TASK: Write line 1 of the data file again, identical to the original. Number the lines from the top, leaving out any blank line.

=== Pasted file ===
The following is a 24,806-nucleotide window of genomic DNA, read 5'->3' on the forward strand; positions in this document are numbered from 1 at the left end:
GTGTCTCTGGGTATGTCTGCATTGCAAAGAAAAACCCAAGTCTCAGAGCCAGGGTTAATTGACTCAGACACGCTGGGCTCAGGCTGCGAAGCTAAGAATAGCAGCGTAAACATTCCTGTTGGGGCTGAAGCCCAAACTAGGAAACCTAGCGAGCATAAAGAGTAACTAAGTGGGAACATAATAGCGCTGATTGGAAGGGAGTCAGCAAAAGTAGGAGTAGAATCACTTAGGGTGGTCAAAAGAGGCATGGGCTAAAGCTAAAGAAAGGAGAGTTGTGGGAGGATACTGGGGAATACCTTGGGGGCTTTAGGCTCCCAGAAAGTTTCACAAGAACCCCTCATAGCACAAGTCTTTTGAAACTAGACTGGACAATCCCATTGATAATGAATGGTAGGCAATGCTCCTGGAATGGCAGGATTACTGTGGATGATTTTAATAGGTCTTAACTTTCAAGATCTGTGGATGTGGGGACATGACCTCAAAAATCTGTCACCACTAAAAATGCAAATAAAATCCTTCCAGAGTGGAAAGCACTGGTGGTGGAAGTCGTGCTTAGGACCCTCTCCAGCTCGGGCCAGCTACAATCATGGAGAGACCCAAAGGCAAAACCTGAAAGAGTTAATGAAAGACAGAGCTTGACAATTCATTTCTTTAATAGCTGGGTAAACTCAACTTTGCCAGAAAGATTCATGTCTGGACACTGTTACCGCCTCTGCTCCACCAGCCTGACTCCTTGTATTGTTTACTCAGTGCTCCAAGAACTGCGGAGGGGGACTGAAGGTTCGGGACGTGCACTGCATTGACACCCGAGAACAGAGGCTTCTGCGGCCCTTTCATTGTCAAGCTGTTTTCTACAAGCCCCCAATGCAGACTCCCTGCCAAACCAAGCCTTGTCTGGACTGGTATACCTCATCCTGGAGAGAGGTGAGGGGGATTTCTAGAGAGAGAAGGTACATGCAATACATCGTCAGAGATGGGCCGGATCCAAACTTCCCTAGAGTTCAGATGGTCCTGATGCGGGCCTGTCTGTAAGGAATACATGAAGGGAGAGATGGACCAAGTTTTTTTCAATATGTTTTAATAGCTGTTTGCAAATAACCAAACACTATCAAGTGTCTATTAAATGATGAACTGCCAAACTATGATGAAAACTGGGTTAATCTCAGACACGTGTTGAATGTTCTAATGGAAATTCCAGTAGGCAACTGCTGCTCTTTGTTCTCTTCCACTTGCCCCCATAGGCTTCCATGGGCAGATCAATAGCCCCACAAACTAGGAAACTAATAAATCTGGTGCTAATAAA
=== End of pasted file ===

The following is a 24,806-nucleotide window of genomic DNA, read 5'->3' on the forward strand; positions in this document are numbered from 1 at the left end: